One rumor, as touched on by HOOPSWORLD’s Alex Kennedy, making the rounds would be Andre Iguodala of the Philadelphia 76ers who is set to make $14.7 million and $15.9 million over the next two years (second is an early termination option). At least his contract moves the Lakers’ toward their necessary goal.
Does Iguodala help to get the Sixers to the Eastern Conference Finals? If so would Philly turn around and deal him? Maybe not.
Equally if Rajon Rondo and the Boston Celtics don’t advance, would a Gasol swap be worth revisiting? Rondo is set to make $36 million over the next three years which is relatively reasonable for one of the top assist-men in the league.
Josh Smith of the Atlanta Hawks is going into his final year at $13.2 million and while he might make sense for the Lakers, would the Hawks be prepared to pay a combined $54 million to Joe Johnson, Al Horford and Gasol in 2013/14? That creates tax problems for Atlanta.
The Chicago Bulls may be looking to shed salary with Derrick Rose’s upcoming year in doubt. Gasol may not fit any more and Carlos Boozer never really made sense for LA.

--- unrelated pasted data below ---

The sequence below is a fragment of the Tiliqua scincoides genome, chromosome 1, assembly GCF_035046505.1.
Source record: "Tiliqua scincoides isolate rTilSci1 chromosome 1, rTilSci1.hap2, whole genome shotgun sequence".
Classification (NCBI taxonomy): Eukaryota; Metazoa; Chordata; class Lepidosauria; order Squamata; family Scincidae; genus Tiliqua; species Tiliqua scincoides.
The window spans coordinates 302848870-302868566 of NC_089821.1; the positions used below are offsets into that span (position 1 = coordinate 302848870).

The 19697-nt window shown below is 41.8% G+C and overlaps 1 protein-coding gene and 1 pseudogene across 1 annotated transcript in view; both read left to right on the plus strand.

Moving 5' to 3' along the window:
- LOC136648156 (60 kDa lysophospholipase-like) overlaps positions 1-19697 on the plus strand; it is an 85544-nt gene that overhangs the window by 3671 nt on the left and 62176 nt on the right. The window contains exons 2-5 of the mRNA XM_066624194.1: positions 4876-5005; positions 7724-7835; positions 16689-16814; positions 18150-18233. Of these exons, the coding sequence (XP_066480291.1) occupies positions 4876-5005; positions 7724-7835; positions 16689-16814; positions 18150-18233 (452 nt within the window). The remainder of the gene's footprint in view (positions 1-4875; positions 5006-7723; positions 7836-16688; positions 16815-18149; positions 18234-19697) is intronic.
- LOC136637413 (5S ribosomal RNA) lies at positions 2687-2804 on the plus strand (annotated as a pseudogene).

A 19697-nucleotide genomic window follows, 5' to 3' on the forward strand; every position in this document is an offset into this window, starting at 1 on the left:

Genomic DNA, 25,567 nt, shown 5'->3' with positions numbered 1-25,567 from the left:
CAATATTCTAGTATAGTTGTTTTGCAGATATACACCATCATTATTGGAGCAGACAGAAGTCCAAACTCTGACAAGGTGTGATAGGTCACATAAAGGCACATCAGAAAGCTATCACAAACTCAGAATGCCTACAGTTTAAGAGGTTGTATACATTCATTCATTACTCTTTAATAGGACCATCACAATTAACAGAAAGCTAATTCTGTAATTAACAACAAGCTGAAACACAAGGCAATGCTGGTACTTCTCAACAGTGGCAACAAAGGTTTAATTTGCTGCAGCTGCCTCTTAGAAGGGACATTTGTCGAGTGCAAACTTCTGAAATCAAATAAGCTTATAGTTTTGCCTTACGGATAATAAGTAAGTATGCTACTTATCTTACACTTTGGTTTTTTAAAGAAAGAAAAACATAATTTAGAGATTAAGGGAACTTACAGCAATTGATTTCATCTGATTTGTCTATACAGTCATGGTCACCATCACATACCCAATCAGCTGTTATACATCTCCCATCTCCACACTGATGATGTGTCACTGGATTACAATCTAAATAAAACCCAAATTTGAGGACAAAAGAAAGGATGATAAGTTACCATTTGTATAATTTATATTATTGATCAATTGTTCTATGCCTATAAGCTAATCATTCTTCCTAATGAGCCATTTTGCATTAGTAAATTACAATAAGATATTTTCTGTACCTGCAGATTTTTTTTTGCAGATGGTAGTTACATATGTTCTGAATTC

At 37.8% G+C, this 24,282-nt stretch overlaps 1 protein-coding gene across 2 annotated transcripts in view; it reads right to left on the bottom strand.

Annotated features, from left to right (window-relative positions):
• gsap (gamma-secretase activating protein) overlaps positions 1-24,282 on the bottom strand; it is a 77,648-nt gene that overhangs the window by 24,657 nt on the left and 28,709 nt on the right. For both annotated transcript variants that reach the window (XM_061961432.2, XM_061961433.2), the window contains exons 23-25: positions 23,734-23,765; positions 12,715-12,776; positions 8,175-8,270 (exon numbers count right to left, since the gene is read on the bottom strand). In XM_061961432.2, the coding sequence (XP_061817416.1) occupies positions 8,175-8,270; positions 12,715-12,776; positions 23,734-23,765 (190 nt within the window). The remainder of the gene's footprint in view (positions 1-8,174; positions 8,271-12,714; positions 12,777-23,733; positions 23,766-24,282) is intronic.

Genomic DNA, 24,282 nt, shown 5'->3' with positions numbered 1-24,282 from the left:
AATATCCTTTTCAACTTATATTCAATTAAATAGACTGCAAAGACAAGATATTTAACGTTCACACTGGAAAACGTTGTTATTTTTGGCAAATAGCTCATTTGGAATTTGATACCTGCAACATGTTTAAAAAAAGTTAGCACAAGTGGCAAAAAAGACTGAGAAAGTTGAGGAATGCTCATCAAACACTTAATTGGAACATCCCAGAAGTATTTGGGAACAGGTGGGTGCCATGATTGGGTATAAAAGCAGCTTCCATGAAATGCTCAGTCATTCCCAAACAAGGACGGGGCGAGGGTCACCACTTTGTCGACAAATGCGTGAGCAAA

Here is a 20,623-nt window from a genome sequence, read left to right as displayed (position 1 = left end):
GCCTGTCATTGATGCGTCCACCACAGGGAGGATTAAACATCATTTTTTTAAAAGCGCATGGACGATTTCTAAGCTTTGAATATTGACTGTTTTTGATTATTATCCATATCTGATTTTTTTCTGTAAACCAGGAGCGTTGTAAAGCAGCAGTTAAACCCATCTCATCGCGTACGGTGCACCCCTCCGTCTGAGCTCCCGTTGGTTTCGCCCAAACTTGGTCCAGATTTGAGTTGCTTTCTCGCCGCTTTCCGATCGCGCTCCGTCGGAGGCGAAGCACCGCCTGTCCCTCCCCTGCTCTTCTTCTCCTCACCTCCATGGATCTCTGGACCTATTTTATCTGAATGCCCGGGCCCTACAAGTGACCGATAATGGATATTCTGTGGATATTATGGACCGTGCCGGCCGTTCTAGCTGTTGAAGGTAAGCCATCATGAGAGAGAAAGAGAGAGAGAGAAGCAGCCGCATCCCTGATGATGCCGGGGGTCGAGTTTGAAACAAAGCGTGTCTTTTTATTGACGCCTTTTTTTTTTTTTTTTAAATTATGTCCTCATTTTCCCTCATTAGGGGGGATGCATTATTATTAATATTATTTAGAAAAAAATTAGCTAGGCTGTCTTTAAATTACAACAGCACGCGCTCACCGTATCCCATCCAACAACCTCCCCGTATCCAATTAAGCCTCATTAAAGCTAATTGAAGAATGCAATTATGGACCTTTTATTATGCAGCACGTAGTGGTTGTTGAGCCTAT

What are the Milwaukee Bucks planning to do with players like Brandon Jennings and free agent Ersan Ilyasova? Would they invest in Gasol for two years?
Where are the Sacramento Kings on Tyreke Evans? What about teams like the Golden State Warriors? Could the Lakers get into the lottery with Gasol as bait?
Laker fans need to keep in mind that Gasol is over 30 while carrying two hefty years left on his contract. He’s not going to appeal to every team.
If the Phoenix Suns retain Steve Nash, a Marcin Gortat/Gasol frontcourt might make sense. Would the Lakers be interested in Markieff Morris, Channing Frye and/or the 13th pick? Do the Suns take on Gasol’s deal as the kind of incentive Nash needs to stay? Is that what Steve had in mind?
In theory if a trade could be swung in July, LA could also generate a $19 million trade exception (TPE) by utilizing the Lamar Odom exception to take on Morris/Frye.